Victoria Island and Lagos Island, Lagos, Nigeria. Island number 6 (out of 100), country number 5 (out of 25), months number 3 (out of 100.)
Let’s call him Friday. (Apparently it’s not uncommon to name boys in Nigeria after the day the boy is born, and since this happened on a Friday let’s give that name to him.)
Friday is running after a car who’s driver just bought some cookies from him.
The Lagos traffic is jammed, and it feels like we are moving at snail-pace, but looking at Friday sprinting as fast as he can to catch up with his customer to get his money it becomes clear to me that “slow” in a car on the highway is still a considerable speed for someone on two feet.
It doesn’t help him that he is carrying a huge load of cookies as he is running.
I will never know his real name because I am observing him from the comfort of my car which is just behind his customers car. All I can do is to just watch him run to try to catch up to get paid.
He will become a symbol of our goal as humans on this trip to Nigeria for me.
(Link to where I am on google maps.)
I am in the country to deliver a speech for the managers of Olam, a food and commodities company with a big presence in Nigeria.
The conference is held in a big hall just next to Radisson Blue hotel on Victoria Island in the commercial capital of Nigeria: Lagos.
I ask one of the hostesses who is taking care of me to tell me something about this island.
She says: “This is where the ones with money live.”
I also ask my driver to tell me something about this island. He says: “This is where the money live.”
It’s becoming clear that we are in the posh part of town.
They could have fooled me.
It reminds me more of a slum than of an African Beverly Hills.
But when I look a bit closer and I see a dusty Bentley hiding under a metal roof. I see Louis Vuitton bags on the women in the bar of the Radisson.
I am back in the car watching Friday as I my driver is trying to get me to the airport in time for my flight.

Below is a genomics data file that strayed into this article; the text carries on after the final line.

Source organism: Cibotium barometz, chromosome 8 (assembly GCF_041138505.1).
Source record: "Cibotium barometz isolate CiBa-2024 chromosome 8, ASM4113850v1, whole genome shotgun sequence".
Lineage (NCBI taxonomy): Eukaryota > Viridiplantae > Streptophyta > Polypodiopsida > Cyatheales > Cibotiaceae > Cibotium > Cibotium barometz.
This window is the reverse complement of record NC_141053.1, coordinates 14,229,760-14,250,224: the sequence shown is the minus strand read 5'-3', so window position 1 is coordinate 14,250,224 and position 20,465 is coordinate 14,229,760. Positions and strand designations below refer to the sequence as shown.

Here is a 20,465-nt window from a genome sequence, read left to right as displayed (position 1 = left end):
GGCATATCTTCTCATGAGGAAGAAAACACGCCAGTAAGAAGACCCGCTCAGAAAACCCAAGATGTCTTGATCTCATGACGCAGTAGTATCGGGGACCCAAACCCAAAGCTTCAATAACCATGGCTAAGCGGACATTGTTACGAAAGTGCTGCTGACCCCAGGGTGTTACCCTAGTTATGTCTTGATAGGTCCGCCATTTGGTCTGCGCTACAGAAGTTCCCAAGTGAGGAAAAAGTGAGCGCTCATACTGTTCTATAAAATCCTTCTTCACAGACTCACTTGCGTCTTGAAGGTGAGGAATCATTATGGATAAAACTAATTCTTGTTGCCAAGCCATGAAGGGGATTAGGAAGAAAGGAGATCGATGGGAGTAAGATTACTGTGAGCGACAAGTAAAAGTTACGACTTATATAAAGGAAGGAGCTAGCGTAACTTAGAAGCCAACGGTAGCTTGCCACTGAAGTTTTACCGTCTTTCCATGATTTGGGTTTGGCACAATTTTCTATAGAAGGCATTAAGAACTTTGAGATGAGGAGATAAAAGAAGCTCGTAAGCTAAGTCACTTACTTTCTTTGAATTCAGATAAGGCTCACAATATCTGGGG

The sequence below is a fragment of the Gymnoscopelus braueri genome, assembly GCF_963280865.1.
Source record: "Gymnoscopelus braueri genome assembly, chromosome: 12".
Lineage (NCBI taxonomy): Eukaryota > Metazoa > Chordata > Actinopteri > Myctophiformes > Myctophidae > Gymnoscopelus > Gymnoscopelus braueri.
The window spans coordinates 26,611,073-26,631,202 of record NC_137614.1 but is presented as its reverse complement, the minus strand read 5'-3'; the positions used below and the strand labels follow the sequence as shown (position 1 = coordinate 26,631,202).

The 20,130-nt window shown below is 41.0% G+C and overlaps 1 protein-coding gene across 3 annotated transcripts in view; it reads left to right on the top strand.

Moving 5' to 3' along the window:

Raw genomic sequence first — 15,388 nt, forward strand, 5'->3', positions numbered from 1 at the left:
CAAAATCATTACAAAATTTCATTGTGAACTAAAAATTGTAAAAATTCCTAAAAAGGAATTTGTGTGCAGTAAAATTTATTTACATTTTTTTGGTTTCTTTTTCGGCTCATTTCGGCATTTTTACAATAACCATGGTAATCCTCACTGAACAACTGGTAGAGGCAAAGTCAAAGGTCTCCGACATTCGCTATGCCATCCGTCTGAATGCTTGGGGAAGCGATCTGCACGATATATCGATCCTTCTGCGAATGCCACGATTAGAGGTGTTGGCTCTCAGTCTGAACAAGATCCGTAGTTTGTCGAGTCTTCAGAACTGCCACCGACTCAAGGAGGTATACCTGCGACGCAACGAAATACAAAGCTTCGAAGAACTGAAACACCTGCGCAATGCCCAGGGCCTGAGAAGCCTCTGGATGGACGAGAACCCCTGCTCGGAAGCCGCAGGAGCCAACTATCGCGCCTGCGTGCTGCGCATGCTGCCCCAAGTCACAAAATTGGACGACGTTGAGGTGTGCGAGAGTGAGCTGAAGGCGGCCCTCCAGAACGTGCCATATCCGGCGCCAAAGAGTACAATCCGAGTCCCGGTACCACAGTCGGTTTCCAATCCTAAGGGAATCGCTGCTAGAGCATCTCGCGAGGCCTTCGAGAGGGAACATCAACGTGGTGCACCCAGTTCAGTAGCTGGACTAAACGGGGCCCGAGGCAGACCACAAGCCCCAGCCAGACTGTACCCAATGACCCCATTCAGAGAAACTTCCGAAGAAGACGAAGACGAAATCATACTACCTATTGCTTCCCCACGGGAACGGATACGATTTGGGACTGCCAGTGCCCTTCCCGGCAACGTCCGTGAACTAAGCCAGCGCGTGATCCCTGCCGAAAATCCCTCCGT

Friday has kicked off his flip flops in the middle of the road to make it possible for him to run faster. He is sprinting barefoot on the highway desperate to get his money for the cookies that the customer already received thorugh the car window. He is still carrying all his left over merchendise and he is trying to balance it while running. It’s perhaps 30-40 packages of cookies. They look bulky and heavy.
He probably has been running for 500-600 meters all ready.
I think back to the conference I had been speaking at.
Olam is a very impressive company. A company dedicated to feeding Nigeria by producing staples like flour and rice in a more effective way.
The people of Nigeria (and the rest of us) should be thankful that they do what they do, because Nigeria needs nothing short of a food revolution to be able to handle its next few decades.
The country of 173 million of course has a lot of good land to grow food, and a climate that is great for farming.
But the statistics for how Nigeria will grow in the future are staggering.
Some say that Nigeria will have so many kids in the next few years that it will be bigger than the USA in 2050. Extra amazing if you consider the size of Nigeria compared to the USA.
And the way Nigeria grows, harvests and produces its food are just too old fashioned.
Olam is trying to change that.
By introducing modern farming techniques and the latest management techniques that have been able to improve the quality and quantaty of the food they produces in a very impressive way.
It is when I hear stories like this that I get so optimistic for the world. How companies dedicated to excellence just decide to make things so much better – in this case in order to feed more people in Africa.
Friday has dropped his merchendise on the side of the road.
He has probably now been running after the car for 1 km or more
And suddenly he reaches the car!
Friday puts the money into his pocket, slows down, and just before catching his breath he does a little dance ; as to celebrate the money that he just was able collect.
As he disappears in the background of passing cars I see him slowly walking back to collect his remaining products – and later his flip flops – so that he can start over again selling cookies and snacks to the drivers on the highway.
There are so many people like him on Victoria Island. In Lagos. In Nigeria. In the world.
People hustling, running, and sweating just to make a few bucks so that they can buy some food and survive.
It’s when I visit places like Nigeria and see people like Friday that I get overwhelmed by the task that humanity still faces before we can relax and tell ourselves that we are done.